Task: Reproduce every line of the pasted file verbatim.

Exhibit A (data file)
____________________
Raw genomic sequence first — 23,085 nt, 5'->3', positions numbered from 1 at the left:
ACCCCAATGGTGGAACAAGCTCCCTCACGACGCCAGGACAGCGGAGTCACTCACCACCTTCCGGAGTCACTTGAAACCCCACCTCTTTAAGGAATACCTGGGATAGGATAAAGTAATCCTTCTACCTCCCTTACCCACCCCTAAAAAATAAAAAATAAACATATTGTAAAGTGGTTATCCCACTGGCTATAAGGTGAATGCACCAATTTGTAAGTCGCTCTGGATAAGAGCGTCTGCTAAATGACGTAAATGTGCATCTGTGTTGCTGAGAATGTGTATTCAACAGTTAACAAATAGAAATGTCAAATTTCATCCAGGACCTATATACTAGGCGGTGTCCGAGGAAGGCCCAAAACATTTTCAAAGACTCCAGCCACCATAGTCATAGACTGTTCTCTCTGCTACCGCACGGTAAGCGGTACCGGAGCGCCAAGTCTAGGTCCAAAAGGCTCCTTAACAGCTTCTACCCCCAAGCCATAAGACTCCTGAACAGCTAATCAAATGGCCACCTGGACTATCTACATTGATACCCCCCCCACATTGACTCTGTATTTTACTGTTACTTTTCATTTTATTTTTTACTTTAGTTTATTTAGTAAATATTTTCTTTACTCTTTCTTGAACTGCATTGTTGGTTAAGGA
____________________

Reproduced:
Raw genomic sequence first — 23,085 nt, 5'->3', positions numbered from 1 at the left:
ACCCCAATGGTGGAACAAGCTCCCTCACGACGCCAGGACAGCGGAGTCACTCACCACCTTCCGGAGTCACTTGAAACCCCACCTCTTTAAGGAATACCTGGGATAGGATAAAGTAATCCTTCTACCTCCCTTACCCACCCCTAAAAAATAAAAAATAAACATATTGTAAAGTGGTTATCCCACTGGCTATAAGGTGAATGCACCAATTTGTAAGTCGCTCTGGATAAGAGCGTCTGCTAAATGACGTAAATGTGCATCTGTGTTGCTGAGAATGTGTATTCAACAGTTAACAAATAGAAATGTCAAATTTCATCCAGGACCTATATACTAGGCGGTGTCCGAGGAAGGCCCAAAACATTTTCAAAGACTCCAGCCACCATAGTCATAGACTGTTCTCTCTGCTACCGCACGGTAAGCGGTACCGGAGCGCCAAGTCTAGGTCCAAAAGGCTCCTTAACAGCTTCTACCCCCAAGCCATAAGACTCCTGAACAGCTAATCAAATGGCCACCTGGACTATCTACATTGATACCCCCCCCACATTGACTCTGTATTTTACTGTTACTTTTCATTTTATTTTTTACTTTAGTTTATTTAGTAAATATTTTCTTTACTCTTTCTTGAACTGCATTGTTGGTTAAGGA